December 4 – Over the past year, both chambers of Congress have worked on and passed information legislation to encourage the sharing of cyber threat information between the public and private sectors. Before anything reaches the president's desk, however, the House and Senate will have to put together a conference committee to iron out the differences in their respective bills. In this case the committee will have to integrate the three bills in a manner that protects the core focus of each, ensures bipartisan support, and minimizes the potential of a presidential veto.
The House and Senate worked on the issue in very different ways. The House broke it down into two separate bills. On April 22, it passed H.R. 1560, the Protecting Cyber Networks Act (PCNA), and on April 23, it passed H.R. 1731, the National Cybersecurity Protection Advancement Act (NCPAA). PCNA establishes the intelligence community as the central hub for information sharing between public and private entities, giving the Director of National Intelligence the authority to establish procedures for the sharing of information. NCPAA, on the other hand, gives that authority to the Department of Homeland Security, and specifically to the National Security and Communications Integration Center. Both bills passed with bipartisan support.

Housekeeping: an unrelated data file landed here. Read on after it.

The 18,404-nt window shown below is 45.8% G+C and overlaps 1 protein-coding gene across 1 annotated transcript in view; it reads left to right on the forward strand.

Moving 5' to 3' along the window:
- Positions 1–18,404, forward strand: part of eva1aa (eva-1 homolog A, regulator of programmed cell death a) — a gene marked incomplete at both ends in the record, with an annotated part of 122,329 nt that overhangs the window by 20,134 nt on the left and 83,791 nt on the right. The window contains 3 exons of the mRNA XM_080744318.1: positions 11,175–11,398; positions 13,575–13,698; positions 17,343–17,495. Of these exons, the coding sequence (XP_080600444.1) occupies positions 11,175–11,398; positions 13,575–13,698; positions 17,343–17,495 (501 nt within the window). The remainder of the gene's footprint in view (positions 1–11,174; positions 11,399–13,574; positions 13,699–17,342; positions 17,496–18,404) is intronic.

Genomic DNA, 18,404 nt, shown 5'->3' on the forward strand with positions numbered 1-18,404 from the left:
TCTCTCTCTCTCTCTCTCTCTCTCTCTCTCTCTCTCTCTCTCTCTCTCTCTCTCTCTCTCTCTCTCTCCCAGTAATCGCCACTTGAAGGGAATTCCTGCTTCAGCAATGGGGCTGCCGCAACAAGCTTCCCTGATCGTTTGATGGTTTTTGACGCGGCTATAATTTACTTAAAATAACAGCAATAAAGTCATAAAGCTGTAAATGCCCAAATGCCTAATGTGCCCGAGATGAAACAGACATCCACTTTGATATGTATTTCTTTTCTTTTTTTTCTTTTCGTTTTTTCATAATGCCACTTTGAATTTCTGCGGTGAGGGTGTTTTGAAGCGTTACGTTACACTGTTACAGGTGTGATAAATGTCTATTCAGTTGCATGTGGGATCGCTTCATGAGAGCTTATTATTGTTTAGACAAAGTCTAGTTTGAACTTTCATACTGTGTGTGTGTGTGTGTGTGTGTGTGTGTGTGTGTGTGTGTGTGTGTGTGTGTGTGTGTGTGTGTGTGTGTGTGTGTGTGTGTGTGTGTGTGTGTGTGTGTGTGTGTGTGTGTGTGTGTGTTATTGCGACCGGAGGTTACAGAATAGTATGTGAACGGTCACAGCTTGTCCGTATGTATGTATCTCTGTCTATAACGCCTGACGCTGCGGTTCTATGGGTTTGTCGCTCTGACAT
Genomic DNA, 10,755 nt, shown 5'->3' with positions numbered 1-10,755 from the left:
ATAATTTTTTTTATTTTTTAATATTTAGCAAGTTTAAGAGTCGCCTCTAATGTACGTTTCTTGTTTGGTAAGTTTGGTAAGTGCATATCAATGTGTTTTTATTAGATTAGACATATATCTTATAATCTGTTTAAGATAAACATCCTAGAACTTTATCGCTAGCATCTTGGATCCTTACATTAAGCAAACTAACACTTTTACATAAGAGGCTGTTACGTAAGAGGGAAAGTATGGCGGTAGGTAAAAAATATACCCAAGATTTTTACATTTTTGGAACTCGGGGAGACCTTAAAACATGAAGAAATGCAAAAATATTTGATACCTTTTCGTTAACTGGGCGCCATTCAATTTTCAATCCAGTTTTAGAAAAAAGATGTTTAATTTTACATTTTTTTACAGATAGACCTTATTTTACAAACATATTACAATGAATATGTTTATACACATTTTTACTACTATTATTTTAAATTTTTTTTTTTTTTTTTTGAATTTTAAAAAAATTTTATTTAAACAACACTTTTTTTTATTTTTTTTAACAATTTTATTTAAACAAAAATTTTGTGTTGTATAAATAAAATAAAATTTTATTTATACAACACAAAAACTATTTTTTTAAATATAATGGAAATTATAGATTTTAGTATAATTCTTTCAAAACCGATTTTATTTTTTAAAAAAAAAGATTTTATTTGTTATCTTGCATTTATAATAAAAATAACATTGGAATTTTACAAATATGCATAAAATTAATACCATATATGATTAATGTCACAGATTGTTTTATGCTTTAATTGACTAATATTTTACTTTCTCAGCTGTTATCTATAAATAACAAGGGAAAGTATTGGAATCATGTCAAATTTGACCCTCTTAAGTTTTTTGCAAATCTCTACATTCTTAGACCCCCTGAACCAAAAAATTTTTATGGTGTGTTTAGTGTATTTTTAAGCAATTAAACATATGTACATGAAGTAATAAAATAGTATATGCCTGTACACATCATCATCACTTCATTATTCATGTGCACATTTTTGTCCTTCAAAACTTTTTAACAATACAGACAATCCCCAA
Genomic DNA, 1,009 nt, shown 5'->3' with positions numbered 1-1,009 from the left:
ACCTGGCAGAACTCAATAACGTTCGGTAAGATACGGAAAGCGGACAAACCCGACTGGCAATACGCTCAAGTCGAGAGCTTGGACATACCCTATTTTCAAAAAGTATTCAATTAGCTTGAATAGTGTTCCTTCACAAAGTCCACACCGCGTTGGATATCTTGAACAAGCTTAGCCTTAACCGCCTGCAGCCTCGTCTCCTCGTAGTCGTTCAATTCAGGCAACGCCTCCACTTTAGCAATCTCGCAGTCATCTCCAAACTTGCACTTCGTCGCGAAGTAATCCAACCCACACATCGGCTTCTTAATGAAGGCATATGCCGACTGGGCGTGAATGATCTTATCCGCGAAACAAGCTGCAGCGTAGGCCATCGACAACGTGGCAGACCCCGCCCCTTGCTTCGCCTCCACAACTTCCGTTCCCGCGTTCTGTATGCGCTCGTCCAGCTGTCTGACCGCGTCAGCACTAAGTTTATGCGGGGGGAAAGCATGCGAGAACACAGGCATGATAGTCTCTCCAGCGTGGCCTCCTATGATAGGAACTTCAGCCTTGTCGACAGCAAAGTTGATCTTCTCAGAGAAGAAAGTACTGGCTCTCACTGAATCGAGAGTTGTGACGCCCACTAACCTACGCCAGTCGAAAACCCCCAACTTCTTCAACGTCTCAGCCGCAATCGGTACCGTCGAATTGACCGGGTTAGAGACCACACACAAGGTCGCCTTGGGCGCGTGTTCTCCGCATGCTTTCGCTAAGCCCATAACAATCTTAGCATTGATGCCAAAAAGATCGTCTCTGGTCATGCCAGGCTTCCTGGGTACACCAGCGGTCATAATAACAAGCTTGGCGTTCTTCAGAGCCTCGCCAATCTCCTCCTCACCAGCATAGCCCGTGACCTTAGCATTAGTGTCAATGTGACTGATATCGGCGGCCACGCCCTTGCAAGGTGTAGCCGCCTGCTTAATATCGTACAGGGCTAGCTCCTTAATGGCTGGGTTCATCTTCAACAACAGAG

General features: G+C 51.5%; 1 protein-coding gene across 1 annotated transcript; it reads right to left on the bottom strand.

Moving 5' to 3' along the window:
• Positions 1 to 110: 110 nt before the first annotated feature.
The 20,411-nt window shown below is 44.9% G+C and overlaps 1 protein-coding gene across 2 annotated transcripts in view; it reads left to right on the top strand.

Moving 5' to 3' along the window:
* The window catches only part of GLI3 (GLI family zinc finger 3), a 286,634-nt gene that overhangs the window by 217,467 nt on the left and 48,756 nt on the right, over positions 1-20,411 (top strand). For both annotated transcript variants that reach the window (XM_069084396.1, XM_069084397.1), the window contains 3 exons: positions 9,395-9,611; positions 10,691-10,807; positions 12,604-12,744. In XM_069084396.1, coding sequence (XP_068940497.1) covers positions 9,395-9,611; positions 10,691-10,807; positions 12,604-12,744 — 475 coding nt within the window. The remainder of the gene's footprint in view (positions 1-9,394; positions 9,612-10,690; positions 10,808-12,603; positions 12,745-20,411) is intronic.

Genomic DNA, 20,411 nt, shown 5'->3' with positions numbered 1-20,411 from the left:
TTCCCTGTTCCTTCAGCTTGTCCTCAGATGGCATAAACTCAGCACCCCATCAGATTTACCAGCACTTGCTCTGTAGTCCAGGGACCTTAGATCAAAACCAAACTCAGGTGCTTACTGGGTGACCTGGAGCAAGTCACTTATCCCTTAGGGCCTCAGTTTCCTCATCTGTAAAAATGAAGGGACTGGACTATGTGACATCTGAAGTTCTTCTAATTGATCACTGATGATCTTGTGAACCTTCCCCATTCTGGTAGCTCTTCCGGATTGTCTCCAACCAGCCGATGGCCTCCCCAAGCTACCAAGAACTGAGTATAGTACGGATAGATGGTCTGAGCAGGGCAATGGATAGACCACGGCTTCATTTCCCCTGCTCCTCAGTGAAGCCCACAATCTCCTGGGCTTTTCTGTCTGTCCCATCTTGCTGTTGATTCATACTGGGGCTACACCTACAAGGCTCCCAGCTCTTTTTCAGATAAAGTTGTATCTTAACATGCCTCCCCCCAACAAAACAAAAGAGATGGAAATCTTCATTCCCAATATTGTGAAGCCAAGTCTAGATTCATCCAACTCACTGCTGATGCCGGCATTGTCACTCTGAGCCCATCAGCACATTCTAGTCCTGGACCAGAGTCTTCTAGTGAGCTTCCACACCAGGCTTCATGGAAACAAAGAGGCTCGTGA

On October 27, also with a bipartisan vote, the Senate passed S. 754, the Cybersecurity Information Sharing Act (CISA). CISA encourages the voluntary sharing of information and gives authority to regulate and monitor the sharing procedures to the Department of Homeland Security. The bill would also give legal immunity to private entities that share information with the government.
The Congressional Research Center has issued a side-by-side comparison of the three bills. The final bill is expected to favor the Senate's language, and from our discussions with committee staff, it appears they have already worked out many differences between the two chambers. Nonetheless, House and Senate leadership will determine final language and whether or not the bill sees the floor.
Jen Ortega serves as a consultant to EDUCAUSE on federal policy and government relations. She has worked with EDUCAUSE since 2013 and assists with monitoring legislative and regulatory proposals across a range of policy areas, including cybersecurity, data privacy, e-learning, and accessibility.